With its 59 percent CMS market share equating to 29 percent of all websites running WordPress, a partnership with the platform makes perfect sense for Google to advance its goals of a stronger, better, faster web.

Google participated this past December at WordCamp US, the largest of the WordPress developer events that happen around the country. From an article by Alberto Medina, Developer Advocate in the Content Ecosystems Team at Google: “Our goal was to engage with the WordPress community and start a discussion around the performance of the WordPress ecosystem.” At the event, Google shared data in a presentation that demonstrates a fundamental problem of the CMS: its poor performance on measures of speed and page load as benchmarked against non-WordPress-based sites.

To anyone who has developed or worked on WordPress-based websites, it’s no secret that the open-source platform has struggled throughout the years with code bloat, security and performance challenges. The past couple of years have seen significant improvements in the core code, but as the data below demonstrate, WordPress pages still lag behind non-WordPress webpages on most performance indicators.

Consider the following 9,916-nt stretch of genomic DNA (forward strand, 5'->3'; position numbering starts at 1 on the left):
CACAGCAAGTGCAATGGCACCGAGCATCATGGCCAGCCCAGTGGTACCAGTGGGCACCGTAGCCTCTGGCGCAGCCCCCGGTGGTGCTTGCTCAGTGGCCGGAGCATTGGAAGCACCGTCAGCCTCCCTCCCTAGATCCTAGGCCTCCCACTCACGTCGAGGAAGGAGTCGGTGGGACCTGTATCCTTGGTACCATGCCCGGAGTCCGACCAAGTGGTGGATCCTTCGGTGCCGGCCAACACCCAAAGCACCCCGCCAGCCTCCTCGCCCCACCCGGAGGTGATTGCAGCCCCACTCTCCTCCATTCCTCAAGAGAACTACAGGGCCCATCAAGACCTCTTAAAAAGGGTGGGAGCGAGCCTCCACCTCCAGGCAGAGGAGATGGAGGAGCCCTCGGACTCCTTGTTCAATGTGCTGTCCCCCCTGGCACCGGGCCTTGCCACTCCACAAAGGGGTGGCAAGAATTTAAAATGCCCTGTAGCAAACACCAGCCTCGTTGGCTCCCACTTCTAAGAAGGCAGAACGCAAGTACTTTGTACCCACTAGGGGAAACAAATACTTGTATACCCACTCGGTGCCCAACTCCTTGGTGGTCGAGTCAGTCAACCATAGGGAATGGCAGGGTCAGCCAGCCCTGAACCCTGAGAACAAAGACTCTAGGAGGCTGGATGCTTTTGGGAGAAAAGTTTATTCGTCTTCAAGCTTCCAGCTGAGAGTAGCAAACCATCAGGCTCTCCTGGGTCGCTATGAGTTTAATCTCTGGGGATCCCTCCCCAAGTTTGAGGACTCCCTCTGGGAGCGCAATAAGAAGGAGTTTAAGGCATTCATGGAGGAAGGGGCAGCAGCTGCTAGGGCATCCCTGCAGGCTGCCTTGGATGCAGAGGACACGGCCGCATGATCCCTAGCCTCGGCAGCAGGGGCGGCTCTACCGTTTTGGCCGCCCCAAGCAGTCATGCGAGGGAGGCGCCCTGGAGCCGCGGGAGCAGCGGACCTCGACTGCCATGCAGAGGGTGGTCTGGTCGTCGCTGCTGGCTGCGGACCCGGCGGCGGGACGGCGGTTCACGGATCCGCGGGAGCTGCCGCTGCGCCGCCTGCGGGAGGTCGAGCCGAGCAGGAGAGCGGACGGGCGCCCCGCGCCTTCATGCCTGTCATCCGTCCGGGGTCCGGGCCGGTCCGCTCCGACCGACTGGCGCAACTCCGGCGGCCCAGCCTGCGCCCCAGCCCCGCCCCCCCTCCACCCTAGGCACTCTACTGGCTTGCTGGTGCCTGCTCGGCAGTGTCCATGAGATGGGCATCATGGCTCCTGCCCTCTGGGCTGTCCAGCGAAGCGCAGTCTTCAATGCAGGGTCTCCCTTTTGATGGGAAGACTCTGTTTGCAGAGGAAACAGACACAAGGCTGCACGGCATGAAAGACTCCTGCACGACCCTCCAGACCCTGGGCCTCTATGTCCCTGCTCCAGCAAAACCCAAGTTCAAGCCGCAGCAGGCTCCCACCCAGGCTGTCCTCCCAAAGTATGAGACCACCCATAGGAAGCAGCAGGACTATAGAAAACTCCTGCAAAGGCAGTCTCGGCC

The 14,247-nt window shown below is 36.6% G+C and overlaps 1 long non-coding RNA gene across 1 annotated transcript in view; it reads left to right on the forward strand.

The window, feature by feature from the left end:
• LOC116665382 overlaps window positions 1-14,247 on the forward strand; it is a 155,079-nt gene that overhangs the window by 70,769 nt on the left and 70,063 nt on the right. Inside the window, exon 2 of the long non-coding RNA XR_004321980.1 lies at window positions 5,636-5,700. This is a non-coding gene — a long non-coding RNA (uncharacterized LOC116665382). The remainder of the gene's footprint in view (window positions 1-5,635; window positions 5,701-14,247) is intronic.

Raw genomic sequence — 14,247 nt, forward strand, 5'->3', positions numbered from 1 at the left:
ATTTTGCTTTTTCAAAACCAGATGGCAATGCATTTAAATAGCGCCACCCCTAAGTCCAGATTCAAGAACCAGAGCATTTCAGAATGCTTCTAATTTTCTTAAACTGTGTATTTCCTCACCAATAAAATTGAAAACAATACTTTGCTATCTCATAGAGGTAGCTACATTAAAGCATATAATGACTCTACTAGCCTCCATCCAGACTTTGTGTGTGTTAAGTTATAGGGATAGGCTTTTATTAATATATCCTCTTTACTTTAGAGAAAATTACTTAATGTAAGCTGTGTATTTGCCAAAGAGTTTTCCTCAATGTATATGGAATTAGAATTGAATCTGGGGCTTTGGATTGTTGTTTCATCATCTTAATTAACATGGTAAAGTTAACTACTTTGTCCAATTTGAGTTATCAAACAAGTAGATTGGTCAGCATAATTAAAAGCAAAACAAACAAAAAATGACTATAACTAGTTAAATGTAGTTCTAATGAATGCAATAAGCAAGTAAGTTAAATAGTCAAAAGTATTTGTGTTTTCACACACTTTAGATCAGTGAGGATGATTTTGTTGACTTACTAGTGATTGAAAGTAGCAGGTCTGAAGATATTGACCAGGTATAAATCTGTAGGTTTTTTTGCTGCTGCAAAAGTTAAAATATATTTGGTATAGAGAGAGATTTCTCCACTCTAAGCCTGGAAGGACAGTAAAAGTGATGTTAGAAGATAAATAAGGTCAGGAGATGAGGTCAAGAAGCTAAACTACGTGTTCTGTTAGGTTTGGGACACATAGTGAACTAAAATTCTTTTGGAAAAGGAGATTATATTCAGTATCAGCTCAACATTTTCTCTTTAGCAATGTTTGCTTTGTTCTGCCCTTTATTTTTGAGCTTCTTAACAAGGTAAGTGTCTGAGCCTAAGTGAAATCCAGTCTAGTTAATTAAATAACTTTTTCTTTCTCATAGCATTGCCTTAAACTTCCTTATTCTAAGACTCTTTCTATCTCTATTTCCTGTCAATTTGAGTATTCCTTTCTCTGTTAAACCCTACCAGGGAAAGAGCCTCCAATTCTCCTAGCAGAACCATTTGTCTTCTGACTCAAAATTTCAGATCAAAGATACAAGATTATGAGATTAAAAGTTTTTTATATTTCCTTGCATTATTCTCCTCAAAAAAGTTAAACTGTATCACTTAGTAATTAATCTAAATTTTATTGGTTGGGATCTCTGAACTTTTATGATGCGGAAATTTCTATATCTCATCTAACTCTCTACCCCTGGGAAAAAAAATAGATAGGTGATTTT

Turn off birthday notifications in Mac OS X

In this Best Mac Tip I’ll be showing you how to fine-tune aspects of the Notification Center in Mac OS X. For example, we’ll look at how to turn off birthday notifications which come through from the OS X Facebook integration.

Current versions of Mac OS X have the new Notifications center. It sits on the right side of the screen and is accessed via an assigned touchpad swipe and/or clicking the little icon at the far right of your Mac menu bar. Newer versions of OS X also have Facebook integration, which for some people is useful. One downside is that birthday data is pulled through from Facebook, and if you have a lot of Facebook “friends”—many of whom are basically strangers—seeing birthday notifications can be a real nuisance.

Turning off birthday notifications